What do trade negotiators negotiate about? Empirical evidence from the World Trade Organization
What do trade negotiators negotiate about? There are two distinct theoretical approaches in the economics literature that offer an answer to this question: the terms-of-trade theory and the commitment theory. The terms of-trade theory holds that trade agreements are useful to governments as a means of helping them escape from a terms-of-trade-driven Prisoners' Dilemma. The commitment theory holds that trade agreements are useful to governments as a means of helping them make commitments to the private sector. These theories are not mutually exclusive, but there is little direct evidence on the empirical relevance of either. We attempt to investigate empirically the purpose served by market access commitments negotiated in the World Trade Organization. We find broad support for the terms-of-trade theory in the data. We claim more tentatively to find support in the data for the commitment theory as well.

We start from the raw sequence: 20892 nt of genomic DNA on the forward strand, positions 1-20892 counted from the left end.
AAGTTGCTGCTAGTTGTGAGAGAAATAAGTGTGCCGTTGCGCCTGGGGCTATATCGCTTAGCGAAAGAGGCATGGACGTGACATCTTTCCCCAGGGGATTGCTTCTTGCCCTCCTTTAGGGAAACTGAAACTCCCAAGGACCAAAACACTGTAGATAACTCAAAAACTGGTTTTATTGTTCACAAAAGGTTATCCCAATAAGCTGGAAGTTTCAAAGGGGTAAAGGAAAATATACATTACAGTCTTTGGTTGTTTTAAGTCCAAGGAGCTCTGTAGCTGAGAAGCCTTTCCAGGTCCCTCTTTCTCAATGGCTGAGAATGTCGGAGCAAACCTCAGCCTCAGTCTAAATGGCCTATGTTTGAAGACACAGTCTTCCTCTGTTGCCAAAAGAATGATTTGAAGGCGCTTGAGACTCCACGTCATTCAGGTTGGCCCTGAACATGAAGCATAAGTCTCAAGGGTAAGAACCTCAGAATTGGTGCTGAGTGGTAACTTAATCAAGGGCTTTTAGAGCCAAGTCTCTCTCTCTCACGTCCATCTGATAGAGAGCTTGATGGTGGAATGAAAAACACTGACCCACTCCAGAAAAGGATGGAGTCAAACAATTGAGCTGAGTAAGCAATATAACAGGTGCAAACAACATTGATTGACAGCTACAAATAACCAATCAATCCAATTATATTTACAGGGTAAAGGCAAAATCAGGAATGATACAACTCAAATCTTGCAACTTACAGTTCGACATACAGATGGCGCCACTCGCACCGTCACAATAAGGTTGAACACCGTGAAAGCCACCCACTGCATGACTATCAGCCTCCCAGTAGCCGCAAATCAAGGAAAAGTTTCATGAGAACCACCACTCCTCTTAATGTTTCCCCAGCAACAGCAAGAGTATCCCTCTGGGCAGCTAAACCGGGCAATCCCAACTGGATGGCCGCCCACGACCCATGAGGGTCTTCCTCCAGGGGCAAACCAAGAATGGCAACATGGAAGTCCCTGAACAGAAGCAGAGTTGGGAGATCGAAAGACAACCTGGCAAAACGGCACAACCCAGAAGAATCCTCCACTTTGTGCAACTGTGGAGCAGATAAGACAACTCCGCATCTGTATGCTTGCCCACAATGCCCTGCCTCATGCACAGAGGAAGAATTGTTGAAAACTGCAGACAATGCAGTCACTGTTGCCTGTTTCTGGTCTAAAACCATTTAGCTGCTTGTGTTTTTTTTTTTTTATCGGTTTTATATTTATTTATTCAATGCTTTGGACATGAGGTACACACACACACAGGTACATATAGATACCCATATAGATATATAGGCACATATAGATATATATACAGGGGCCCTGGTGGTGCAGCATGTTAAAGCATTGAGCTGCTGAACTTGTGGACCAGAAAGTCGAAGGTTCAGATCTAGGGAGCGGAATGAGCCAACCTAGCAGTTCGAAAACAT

|Date of creation:||2006|
|Date of revision:|
|Contact details of provider:|| Postal: |
Phone: (212) 854-3680
Fax: (212) 854-8059
Web page: http://www.econ.columbia.edu/
More information through EDIRC
When requesting a correction, please mention this item's handle: RePEc:clu:wpaper:0607-04. See general information about how to correct material in RePEc.
For technical questions regarding this item, or to correct its authors, title, abstract, bibliographic or download information, contact: (Discussion Paper Coordinator)
If you have authored this item and are not yet registered with RePEc, we encourage you to do it here. This allows to link your profile to this item. It also allows you to accept potential citations to this item that we are uncertain about.
If references are entirely missing, you can add them using this form.
If the full references list an item that is present in RePEc, but the system did not link to it, you can help with this form.
If you know of missing items citing this one, you can help us creating those links by adding the relevant references in the same way as above, for each refering item. If you are a registered author of this item, you may also want to check the "citations" tab in your profile, as there may be some citations waiting for confirmation.
Please note that corrections may take a couple of weeks to filter through the various RePEc services.